Read the full story here ➤ via AccountingWEB

Beware of resurgence in this type of phishing scam. Last year’s Form W-2 sham that victimized hundreds of organizations and thousands of employees is prediThe IRS warns of a phishing scam on Form W-2 that could be on the rise during this year's tax season, so learn how to protect yourself.

Victims of recent identity theft now have to contend with another bureaucratic headache: 1099 forms documenting reportable income they never received.

Although the victims reported the thefts to the Social Security Administration, they now have to contend with the messy aftermath: contesting the tax forms they received reporting Social Security benefits that were paid out on their earnings record. Consider this a cautionary tale for retirement age advisers and clients: Set up an online Social Security account to get estimated benefit statements and monitor it frequently. If you discover someone has fraudulently claimed benefits on your account, notify Social Security immediately — and buckle up for a bumpy ride.

Continue reading here ➤ via InvestmentNews

Crooks stole their benefits, but the victims received 1099s for reportable income.

A vigilante hacker has broken into the servers of a company that sells spyware to everyday consumers and wiped their servers, deleting photos captured from monitored devices, for the second time and just a year later.

The hacker said he started wiping some cloud servers that belong to Retina-X Studios, a Florida-based company that sells spyware products targeted at parents and employers, but that are also used by people to spy on their partners without their consent. “None of this should be online at all,” the hacker said. “Aside from the technical flaws, I really find this category of software disturbing. In the US, it's mainly targeted to parents."

Learn more here ➤ via MOTHERBOARD

"I don't want to live in a world where younger generations grow up without privacy."

Facebook’s two-factor authentication (2FA) system is auto-posting messages to users' profiles, some users are reporting.

A software engineer said in a tweet that when he replied “DO NOT TEXT ME” and “Pls stop” to the text message, it got posted to his Facebook profile for some reason. This issue has happened to a number of other Facebook users as well. And some Facebook critics suspect that the social networking company is doing this to drive engagement.

Here's how to turn them on and off in your settings ➤ via Forbes

There is an issue where Facebook will post replies to its text messages to the profiles of users.

Google just introduced a new feature in its Chrome browser that blocks by default certain types of ads.

The new ad-filtering technology removes ads from sites that do not adhere to the guidelines of its Better Ad Standards group. Chrome will now block several kinds of ads without requiring user interaction or customization with an ad blocker. These include prestitial ads, which are full-page ads that prevent consumers from seeing a site’s content, and flashing animated ads.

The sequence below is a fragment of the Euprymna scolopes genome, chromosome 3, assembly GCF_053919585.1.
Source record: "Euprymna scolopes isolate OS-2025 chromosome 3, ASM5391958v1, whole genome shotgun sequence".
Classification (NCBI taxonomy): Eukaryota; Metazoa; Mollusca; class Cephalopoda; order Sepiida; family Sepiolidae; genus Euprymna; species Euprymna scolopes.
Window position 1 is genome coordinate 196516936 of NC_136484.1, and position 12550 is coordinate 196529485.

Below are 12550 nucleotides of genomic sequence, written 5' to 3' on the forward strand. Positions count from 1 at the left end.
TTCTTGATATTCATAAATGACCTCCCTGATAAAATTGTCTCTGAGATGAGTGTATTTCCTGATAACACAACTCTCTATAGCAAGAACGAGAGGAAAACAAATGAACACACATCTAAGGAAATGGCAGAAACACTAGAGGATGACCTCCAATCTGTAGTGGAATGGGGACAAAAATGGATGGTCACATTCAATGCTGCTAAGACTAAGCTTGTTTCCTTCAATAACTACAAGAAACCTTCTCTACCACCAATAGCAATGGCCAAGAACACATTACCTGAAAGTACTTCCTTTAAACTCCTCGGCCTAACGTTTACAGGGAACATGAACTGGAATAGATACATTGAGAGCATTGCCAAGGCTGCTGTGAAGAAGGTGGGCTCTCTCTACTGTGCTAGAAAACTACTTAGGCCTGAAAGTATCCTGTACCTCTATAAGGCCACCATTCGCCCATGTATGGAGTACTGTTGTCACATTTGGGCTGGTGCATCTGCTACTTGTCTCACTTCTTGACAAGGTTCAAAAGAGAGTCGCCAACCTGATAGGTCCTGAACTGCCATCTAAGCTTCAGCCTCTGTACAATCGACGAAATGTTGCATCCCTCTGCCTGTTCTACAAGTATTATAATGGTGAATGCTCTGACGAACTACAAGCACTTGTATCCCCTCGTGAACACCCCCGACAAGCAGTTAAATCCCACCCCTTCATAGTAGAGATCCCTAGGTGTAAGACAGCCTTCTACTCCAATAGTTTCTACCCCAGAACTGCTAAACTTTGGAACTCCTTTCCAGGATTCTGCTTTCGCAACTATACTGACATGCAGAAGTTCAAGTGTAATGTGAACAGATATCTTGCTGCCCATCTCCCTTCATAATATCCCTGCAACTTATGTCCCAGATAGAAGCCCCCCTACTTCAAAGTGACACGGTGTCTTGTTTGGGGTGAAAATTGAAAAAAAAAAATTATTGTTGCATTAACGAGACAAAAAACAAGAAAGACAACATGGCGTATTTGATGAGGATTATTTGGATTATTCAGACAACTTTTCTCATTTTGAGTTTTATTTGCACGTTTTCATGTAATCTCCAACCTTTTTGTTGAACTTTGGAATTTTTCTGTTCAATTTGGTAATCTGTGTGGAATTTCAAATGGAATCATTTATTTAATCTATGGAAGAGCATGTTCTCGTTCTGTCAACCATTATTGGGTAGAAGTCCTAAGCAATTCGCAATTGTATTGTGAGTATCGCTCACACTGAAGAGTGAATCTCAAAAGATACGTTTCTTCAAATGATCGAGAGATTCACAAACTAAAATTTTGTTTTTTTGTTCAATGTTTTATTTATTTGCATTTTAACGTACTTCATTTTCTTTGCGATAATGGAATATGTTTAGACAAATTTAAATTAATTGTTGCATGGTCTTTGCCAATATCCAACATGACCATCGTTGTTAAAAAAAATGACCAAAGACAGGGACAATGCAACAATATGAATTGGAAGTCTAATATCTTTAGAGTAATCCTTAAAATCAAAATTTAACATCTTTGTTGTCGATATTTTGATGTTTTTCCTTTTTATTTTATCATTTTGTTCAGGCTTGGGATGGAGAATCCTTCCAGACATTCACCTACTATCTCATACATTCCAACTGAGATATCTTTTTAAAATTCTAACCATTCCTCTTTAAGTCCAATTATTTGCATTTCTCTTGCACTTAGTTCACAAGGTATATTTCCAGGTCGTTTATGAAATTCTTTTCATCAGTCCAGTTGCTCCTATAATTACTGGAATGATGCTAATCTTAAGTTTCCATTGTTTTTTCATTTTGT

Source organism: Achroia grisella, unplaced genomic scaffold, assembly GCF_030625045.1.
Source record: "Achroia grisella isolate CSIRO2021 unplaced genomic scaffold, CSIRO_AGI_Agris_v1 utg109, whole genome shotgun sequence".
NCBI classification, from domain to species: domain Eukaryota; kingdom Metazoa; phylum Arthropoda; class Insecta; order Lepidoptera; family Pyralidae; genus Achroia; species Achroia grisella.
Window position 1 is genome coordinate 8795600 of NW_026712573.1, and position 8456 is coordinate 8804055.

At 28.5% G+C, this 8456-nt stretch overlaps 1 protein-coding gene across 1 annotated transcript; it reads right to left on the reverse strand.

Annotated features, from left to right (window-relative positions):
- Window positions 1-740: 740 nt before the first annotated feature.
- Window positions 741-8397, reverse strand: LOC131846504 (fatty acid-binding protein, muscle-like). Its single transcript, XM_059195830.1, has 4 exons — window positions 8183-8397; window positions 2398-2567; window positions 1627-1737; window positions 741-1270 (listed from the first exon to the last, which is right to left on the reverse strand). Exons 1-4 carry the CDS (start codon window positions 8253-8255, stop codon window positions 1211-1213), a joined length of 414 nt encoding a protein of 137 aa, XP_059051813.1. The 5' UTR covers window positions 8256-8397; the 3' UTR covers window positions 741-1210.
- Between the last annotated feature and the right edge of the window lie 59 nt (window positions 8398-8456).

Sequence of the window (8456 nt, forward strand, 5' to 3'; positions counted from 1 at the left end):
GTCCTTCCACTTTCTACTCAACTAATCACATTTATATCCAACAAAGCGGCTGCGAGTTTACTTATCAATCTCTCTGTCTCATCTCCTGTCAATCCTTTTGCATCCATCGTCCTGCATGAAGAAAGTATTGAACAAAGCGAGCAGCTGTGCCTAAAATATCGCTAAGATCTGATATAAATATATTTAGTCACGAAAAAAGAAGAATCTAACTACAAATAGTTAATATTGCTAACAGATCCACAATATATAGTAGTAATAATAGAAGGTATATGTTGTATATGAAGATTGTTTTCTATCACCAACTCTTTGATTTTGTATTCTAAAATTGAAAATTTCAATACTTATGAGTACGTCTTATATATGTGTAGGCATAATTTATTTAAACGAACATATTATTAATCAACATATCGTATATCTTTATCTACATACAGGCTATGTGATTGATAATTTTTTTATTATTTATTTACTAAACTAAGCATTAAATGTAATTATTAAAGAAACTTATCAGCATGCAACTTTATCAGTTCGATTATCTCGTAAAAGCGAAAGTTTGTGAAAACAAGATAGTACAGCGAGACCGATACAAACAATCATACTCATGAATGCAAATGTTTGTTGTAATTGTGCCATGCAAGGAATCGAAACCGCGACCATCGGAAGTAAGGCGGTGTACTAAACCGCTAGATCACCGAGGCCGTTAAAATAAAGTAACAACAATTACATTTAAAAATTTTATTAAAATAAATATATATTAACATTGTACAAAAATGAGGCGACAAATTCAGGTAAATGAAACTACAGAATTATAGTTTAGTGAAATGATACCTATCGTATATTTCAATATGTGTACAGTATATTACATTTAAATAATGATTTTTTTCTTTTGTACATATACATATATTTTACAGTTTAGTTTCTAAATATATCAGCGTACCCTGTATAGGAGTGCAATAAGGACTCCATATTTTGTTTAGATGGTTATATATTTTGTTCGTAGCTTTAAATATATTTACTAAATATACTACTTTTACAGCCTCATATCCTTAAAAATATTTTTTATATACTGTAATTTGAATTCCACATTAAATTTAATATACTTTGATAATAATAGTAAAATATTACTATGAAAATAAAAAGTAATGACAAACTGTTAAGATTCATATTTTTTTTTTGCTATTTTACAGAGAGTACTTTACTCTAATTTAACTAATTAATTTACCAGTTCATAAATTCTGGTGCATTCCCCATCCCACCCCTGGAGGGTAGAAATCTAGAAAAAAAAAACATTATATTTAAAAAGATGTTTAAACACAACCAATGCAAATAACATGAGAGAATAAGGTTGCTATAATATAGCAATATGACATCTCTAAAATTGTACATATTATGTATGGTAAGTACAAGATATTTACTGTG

Continue reading here ➤ via The Parallax

Google’s dominant browser will now filter notoriously intrusive ad types. While enforcing Better Ad Standards doesn’t directly address security, experts say it’ll benefit the whole Web.

#DidYouKnow most smartphone apps run invisible in the background and the worst offenders drain all three (battery, data, and storage) at the same time?

We began producing the Avast Android App Performance & Trend Report in 2014, and have discovered a number of resource-eating apps that consistently appear on the list, including: AllShare Cast Dongle software update, Samsung WatchON, Facebook, and Facebook Messenger. Most of these apps come pre-installed on your phone and are part of the Samsung or Google portfolio. So pay careful attention: go through and disable or uninstall the apps you really don’t need.

Here are the handful of newcomers and other mobile resource-draining apps ➤

Our new Android App Report explains what your favorite apps are doing to your smartphone’s performance.

SECURITY UPDATE: FedEx has exposed private information belonging to thousands of its customers after a legacy server was left open without a password.

The server contained more than 112,000 files, a mix of the completed US Postal Service forms used to authorize the handling of mail, along with identification. Among the exposed files were drivers' licenses, national ID cards, and work ID cards, voting cards, and utility bills. Also found were resumes, vehicle registration forms, medical insurance cards, firearms licenses, a few US military identification cards, and even a handful of credit cards that customers used to verify their identity with the FedEx division.

Read the full story here ➤ via ZDNet

Another day, another exposed Amazon S3 server.

What smart device(s) do you use (i.e. Amazon Echo, Google Home, Ecobee4, August Smart Lock, etc) and are you concerned about your privacy and security?

Each year, billions of products that connect to the Internet. According to new research by the Security Innovation Center, Americans surveyed are increasingly concerned about security and privacy, including the prospect that a hacking of their own device could expose family, friends and colleagues to risk. 59% fear that one of... their Internet-connected products could be used by a hacker as part of a cyber attack.

The research also notes that one compromised product not only affects the owner of the product, but anyone whose information may be on it. As we connect more "things", those risks could grow exponentially from loss of data to loss of life.

What do you think?

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#DidYouKnow Hackers can silently access your webcam without triggering the camera notification light? Here's how to stop them.

Webcam Shield allows Avast Premier users to have complete control over your webcam, and prevents applications and malware from accessing your PC's camera without your consent. It's available now to all our Premier users in the latest version.

Learn more here ➤

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Webcam Shield blocks prying eyes from secretly watching you